19 To borrow an example from the paper by Wright cited in note 14, suppose Frege, instead of formulating his notorious Basic Law V as an axiom, had proposed a pair of introduction and elimination rules governing the course of values operator permitting us, respectively, to infer α'F(α) =α'G(α) from ∀α(F(α)↔G(α)) and ∀α(F(α)↔G(α)) from α'F(α)= α'G(α). The inconsistency of such a stipulation would have been no less unobvious than was the inconsistency of Frege's actual proposal—it took the genius of Russell realize that not all was well.
20 It would not, of course, be sufficient, for the reason given above.
21 First made, I believe, by Belnap, Nuel in ‘Tonk, Plonk and Plink’, Analysis 22 (1962), pp. 130–-4CrossRefGoogle Scholar. Another, closely related, idea is that acceptable introduction and elimination rules should be harmonious in the sense—to put it roughly and intuitively—that the elimination rule is just as strong as it can be, given the introduction rule, or, putting it the other way around, the introduction rule is just as weak as it can be, given the elimination rule. For a more careful explanation and discussion, see Dummett The Logical Basis of Metxaphysics chs. 9,11.Google Scholar
22 I am assuming here that a doubt which admits of no conceivable vindication would be a merely idle doubt, and that we may take ourselves to be concerned with doubts that are real doubts, not merely idle ones.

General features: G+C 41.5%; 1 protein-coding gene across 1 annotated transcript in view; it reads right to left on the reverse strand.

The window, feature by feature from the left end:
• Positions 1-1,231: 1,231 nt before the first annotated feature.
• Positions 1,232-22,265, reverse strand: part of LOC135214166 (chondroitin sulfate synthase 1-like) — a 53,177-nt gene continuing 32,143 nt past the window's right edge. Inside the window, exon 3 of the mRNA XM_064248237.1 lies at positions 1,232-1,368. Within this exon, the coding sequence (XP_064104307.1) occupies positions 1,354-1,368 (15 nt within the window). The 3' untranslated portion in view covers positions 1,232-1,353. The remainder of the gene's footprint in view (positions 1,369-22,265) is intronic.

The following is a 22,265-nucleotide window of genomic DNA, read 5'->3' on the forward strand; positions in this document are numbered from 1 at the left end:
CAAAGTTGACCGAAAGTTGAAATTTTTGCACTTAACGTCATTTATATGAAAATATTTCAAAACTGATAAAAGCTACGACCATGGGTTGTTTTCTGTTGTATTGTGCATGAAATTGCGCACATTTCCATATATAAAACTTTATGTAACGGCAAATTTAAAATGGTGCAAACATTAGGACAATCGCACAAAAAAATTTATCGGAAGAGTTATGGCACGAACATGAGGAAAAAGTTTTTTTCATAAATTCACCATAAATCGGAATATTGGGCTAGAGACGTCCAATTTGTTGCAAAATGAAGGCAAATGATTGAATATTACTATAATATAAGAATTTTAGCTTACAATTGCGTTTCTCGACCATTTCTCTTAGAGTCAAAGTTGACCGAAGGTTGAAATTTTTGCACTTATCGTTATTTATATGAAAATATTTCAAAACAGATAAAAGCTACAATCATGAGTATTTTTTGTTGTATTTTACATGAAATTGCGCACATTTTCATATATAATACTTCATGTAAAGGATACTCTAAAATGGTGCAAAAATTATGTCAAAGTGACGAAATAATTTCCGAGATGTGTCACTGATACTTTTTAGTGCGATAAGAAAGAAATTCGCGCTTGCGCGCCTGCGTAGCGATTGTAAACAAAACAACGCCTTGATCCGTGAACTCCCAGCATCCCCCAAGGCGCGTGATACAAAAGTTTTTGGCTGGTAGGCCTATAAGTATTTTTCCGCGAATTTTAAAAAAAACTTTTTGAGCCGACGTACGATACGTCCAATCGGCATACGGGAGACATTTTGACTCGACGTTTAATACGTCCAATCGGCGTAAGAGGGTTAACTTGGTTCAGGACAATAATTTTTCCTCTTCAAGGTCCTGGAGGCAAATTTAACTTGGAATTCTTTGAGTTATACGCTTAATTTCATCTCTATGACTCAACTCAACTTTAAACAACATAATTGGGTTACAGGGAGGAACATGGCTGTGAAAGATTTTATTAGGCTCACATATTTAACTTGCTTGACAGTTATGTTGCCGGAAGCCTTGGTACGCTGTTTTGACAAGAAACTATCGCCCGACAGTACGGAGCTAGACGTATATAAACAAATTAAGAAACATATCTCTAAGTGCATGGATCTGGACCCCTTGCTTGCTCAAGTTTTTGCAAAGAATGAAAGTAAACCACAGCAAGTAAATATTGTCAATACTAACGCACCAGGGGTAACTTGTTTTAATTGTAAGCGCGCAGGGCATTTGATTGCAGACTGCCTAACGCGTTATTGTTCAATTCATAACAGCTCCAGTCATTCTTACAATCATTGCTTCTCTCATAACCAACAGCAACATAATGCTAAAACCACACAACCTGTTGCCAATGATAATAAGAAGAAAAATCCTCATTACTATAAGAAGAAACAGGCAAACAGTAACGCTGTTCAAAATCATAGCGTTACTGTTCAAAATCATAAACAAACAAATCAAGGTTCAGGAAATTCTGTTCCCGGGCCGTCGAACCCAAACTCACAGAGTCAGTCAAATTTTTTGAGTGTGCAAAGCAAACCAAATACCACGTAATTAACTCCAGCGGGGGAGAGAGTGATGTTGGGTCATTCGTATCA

23 A determined objector may retort: ‘But suppose I do, by using rule R, reach the conclusion that rule R is unsound. I accept this conclusion, and surely I am right to do so. For either R is unsound or it isn't. If it is, thenclearly I'm right. And we suppose instead that it's sound, then my reasoning to the conclusion that it's unsound stands, and I'm right again. So either way, I'm right.’ ut this just repeats the confusion in a new form—this time through not distinguishing what's true from what the envisaged proponent of reasoning using R is entitled to think. It entirely right that if the objector reasons by an unsound rule R to the conclusion that rule R is unsound, he will wind up with a true belief. But he won't be entitled to it. He would be entitled to it, if, having reasoned using R to some intermediate conclusion C (a contradiction, perhaps) on the basis of which he further infers that R is unsound, he stood back (as it were) and argued ‘By using R, I was able to reach conclusion C. But any rule that enables one to reach that conclusion must be unsound. So R is unsound.’ Once again, it is essential to keep clear the distinction between reasoning with R and reasoning about R (without using it). It is the second piece of reasoning, without R—the meta-reasoning—which entitles one to the conclusion that R isn't sound, not the (unsound) reasoning using R.